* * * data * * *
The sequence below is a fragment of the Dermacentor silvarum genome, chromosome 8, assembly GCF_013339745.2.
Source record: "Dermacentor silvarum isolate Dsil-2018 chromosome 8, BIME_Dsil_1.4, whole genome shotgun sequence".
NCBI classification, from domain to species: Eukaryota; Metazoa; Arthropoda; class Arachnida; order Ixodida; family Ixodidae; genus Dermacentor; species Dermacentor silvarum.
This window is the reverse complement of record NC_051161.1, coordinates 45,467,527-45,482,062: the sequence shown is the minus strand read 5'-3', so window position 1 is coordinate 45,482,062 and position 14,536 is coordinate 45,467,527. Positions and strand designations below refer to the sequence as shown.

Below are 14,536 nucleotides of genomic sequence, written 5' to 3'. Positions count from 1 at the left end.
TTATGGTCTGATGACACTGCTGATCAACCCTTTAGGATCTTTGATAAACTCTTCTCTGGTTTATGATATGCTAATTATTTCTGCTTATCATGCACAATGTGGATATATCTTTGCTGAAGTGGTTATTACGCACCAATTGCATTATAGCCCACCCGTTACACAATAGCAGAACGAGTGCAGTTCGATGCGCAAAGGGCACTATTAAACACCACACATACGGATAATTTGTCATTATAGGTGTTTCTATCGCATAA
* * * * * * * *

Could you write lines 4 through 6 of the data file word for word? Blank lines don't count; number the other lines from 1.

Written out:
This window is the reverse complement of record NC_051161.1, coordinates 45,467,527-45,482,062: the sequence shown is the minus strand read 5'-3', so window position 1 is coordinate 45,482,062 and position 14,536 is coordinate 45,467,527. Positions and strand designations below refer to the sequence as shown.

Below are 14,536 nucleotides of genomic sequence, written 5' to 3'. Positions count from 1 at the left end.
TTATGGTCTGATGACACTGCTGATCAACCCTTTAGGATCTTTGATAAACTCTTCTCTGGTTTATGATATGCTAATTATTTCTGCTTATCATGCACAATGTGGATATATCTTTGCTGAAGTGGTTATTACGCACCAATTGCATTATAGCCCACCCGTTACACAATAGCAGAACGAGTGCAGTTCGATGCGCAAAGGGCACTATTAAACACCACACATACGGATAATTTGTCATTATAGGTGTTTCTATCGCATAA